Cornell could take you into the universe in the space of a thimble.
Robert Lehrman, Cornell collector
An extensive Joseph Cornell retrospective is currently on view at the Peabody Essex Museum in Salem Massachusetts. Seeing the range, depth and subtlety of his work left me speechless. I spent hours in the show but will have to go back again. There’s just too much to comprehend in one visit.
Cornell is one of those artists that other artists revere. How can you not? His work is quirky, one-of-kind, deeply memorable. He creates visual and visceral tensions–between the sensual and the restrained, the obvious and the subliminal, the logical and the irrational. Not only does he tap into our visual receptivity, but his work also seems wired directly into the word-based arts as well. The artist that I would consider closest to his sensibilities is Emily Dickinson. It seems so right that he was moved by her work and did a number of pieces in response to her poetry.
The flip side of that Cornell verbal/visual relationship is the number of writers who have been inspired by his work. The Cornell writer connection includes an entire volume of poetry by Charles Simic (a personal favorite of mine) and A Convergence of Birds: Original Fiction and Poetry Inspired by Joseph Cornell , an anthology assembled by Jonathan Safer Foer while he was still a student at Princeton. Foer solicited work from writers in response to Cornell’s bird boxes and was able to entice the likes of Diane Ackerman, Rick Moody, Joyce Carol Oates and Robert Pinsky to participate.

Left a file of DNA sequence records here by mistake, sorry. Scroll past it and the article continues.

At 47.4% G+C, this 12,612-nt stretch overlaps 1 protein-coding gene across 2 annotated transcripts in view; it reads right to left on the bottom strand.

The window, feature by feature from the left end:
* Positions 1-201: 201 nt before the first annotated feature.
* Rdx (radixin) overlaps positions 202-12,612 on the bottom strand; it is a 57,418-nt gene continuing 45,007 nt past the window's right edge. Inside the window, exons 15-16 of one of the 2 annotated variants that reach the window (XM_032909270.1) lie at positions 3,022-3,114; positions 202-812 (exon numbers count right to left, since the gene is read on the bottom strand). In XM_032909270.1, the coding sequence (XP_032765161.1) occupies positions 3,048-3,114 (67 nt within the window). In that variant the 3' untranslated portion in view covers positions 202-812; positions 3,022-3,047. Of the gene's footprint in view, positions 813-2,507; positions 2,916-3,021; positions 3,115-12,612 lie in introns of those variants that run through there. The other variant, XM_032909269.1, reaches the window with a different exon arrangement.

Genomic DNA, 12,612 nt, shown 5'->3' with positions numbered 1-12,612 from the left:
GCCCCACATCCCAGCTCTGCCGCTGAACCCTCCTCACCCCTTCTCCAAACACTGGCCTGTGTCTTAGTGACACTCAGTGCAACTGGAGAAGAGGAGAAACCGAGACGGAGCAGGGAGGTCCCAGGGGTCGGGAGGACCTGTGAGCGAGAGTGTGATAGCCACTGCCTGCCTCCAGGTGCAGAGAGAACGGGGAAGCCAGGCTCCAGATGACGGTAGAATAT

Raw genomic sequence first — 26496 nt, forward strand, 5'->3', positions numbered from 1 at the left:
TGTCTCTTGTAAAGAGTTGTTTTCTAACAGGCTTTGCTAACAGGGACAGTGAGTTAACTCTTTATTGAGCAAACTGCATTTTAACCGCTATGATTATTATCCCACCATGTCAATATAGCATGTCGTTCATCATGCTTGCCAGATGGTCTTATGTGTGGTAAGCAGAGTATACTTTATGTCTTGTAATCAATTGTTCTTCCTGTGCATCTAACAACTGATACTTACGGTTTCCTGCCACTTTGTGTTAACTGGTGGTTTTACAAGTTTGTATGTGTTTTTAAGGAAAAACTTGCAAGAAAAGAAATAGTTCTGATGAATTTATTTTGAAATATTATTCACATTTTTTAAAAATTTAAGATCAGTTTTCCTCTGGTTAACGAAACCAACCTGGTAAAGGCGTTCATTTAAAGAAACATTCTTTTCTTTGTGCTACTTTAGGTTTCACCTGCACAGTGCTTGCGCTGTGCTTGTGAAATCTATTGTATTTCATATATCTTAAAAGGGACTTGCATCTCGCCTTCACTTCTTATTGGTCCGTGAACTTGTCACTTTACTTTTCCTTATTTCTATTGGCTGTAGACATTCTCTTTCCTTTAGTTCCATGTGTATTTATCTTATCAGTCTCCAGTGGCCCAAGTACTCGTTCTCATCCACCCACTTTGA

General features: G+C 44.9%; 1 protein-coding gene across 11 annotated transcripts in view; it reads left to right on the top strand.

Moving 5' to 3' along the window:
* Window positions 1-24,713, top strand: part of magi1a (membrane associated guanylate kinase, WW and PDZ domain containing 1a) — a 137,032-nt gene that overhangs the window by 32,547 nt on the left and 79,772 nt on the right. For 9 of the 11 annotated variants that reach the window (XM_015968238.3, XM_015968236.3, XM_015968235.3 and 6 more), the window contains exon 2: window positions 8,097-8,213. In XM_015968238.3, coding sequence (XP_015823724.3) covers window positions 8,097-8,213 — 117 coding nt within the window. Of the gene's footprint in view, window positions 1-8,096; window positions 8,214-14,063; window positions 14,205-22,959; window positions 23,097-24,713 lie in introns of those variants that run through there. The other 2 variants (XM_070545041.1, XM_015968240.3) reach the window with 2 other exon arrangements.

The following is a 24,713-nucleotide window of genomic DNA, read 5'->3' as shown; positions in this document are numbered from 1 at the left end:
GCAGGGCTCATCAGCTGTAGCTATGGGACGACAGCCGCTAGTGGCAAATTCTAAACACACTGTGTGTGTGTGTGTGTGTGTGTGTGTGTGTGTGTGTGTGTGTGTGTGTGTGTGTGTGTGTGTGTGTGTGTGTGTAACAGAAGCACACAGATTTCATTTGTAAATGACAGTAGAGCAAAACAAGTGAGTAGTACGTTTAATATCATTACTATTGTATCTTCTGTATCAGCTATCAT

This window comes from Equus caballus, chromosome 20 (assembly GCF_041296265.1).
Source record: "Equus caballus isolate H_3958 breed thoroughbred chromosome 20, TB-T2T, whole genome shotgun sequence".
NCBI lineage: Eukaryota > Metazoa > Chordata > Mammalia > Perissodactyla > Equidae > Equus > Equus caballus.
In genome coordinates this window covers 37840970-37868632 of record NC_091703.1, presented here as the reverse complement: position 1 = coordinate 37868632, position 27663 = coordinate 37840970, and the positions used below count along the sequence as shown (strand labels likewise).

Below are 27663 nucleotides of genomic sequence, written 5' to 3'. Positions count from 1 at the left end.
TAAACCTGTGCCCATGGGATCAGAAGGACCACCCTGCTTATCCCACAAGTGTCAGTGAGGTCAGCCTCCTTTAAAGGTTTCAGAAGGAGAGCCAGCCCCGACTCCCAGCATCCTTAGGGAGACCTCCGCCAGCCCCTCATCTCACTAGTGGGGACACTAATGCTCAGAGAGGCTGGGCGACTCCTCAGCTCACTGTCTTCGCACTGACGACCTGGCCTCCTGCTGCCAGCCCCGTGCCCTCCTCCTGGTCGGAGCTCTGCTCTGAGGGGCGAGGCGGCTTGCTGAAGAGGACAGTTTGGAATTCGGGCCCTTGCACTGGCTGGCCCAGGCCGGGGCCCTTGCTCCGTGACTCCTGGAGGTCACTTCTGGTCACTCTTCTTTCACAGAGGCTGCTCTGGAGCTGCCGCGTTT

Because of a strong cultural proclivity to “explain” artistic output through careful examination and analysis of the personal life of a maker (Cornell’s preferred term,) his was an oddball life that makes for easy pickings. (“how often have/the/doting/fingers of/prurient philosophers pinched/and/poked/thee.”) And there may be some value in holding his biography in close proximity to the work he produced, since both are far from mainstream. There are Dickinsonian similarities in the cloistered life he lived out on Utopia Parkway with his mother and disabled brother. The loneliness and yearning that sits like a layer of dust on Dickinson’s poetry is tangible in Cornell’s work as well.
Biographical material aside, the magic happens for me when I allow these pieces to speak on their own terms. Cornell was a man with a passionate interest in so many areas of study–astronomy, maps, physics, art history, mechanics, nostalgia, mysticism, movie stars (he moves high brow to low brow without losing a beat,) among others. He brings an eclecticism to his assemblages that is intelligent, provocative and intentional. Surrealistic art can at times feel forced and catch-as-catch-can, but there is nothing random about Joseph Cornell’s work.
The show in Salem runs through August 19th. Then good news for my friends in the Bay Area–the show is coming to San Francisco’s Museum of Modern Art in October.